“P.S.—Epistolae ad me ventitant sic inscriptae: “To Jeremy Bentham, Esquire, Queen’s Square Place, Westminster.”
There is in a letter to Mr Mulford,* —(24th Dec., 1800,) who was accustomed to address Bentham as “Dear Councillor,” while Bentham invariably dubbed him with the title of “Dear Doctor,”—this passage:—
“I have no precise recollection of my ever having informed you of my being an honest fellow, though I do not mean to deny but that it is possible I may have said so before now; or at least, something like it, the rather as I am sometimes inclined myself to suppose I may perhaps be nearly as honest as other rogues,—one thing I am altogether clear about, which is, that I am a very poor one. However, such as I am, you have an undoubted right to command my best professions.
“So much for badinage,—the language of which is as ready to my pen and my lips as any other, though my heart be ever so heavy, and sure enough it is, that since I last had you by the hand, any more than for a good while before, it has never been otherwise. And now, my dear Doctor, permit me to assure you, in sober sadness and sincerity, that I am tenderly and gratefully affected by so serious and convincing a testimony of your regard and confidence. Were the trouble ever so much greater than it is likely to be, or you suppose in such a case, I should not grudge it.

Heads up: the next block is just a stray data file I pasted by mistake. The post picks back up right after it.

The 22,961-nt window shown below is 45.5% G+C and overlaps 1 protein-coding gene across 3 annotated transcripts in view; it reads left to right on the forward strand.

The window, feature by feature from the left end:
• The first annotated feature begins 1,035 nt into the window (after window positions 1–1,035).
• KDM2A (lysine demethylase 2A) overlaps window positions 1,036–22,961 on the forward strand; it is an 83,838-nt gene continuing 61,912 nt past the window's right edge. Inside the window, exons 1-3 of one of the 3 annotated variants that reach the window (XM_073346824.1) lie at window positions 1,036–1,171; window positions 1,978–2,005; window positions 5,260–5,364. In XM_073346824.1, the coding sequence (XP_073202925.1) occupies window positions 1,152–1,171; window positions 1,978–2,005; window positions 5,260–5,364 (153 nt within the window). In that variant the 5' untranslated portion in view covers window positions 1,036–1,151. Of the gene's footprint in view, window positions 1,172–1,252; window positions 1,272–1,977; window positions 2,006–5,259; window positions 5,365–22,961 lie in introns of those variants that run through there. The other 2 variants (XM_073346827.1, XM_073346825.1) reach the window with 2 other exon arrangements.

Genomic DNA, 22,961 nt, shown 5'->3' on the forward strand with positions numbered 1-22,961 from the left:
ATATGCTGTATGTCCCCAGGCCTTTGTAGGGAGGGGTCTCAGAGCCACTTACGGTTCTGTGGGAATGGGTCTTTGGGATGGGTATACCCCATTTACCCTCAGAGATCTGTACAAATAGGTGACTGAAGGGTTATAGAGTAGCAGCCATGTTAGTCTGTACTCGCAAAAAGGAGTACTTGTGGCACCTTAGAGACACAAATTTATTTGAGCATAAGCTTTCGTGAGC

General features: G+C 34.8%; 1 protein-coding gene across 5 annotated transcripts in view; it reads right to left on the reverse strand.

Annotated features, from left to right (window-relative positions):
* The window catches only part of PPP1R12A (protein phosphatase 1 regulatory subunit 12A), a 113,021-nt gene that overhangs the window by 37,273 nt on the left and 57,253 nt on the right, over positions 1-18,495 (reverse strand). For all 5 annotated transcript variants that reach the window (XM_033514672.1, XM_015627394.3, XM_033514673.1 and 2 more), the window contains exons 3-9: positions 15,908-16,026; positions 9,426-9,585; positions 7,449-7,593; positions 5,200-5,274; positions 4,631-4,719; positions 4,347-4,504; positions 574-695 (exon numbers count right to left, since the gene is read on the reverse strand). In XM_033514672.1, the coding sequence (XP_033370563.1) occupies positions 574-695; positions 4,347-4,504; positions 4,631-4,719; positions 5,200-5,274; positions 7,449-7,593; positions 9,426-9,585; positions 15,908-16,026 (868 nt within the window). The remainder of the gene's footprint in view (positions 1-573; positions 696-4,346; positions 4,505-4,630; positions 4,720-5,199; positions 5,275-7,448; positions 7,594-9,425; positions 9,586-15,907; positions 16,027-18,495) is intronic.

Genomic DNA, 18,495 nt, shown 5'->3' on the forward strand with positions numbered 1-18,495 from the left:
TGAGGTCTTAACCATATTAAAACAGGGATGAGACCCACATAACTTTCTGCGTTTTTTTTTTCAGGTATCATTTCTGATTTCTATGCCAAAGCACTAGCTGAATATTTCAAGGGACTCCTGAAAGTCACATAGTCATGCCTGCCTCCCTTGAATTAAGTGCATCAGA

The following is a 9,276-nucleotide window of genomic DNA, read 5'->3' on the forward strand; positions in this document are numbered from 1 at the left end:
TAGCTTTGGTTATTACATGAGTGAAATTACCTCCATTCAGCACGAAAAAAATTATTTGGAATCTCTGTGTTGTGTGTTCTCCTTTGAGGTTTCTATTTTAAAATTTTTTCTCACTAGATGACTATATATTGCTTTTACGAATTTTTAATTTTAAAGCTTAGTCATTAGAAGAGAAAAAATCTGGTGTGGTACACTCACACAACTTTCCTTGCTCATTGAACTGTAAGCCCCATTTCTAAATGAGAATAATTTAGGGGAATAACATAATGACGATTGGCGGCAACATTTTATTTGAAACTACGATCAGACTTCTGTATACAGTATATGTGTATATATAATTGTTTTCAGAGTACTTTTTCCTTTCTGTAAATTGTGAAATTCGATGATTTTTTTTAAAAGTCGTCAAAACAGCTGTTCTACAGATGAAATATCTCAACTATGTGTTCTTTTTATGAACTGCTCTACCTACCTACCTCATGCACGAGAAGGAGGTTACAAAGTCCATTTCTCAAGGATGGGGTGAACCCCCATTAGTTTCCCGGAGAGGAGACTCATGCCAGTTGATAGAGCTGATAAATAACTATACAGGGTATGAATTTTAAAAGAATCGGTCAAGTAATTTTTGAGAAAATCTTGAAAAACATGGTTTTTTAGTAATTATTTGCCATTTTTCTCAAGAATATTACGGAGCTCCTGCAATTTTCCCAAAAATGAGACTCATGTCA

“Remember, at any rate, our Barking pilgrimage for the spring. Being of a melancholy cast, a melancholy mood is favourable to the remembrance of it; and to fix it the better in your memory, I thus put it in black and white.”
A correspondence took place between Bentham and George Rose, on the Annuity-Note scheme,† to this effect:—
[* ] See above, p. 56.
[* ] As to whom, see above, p. 22.
[† ] See Works, vol. iii. p. 105 et seq.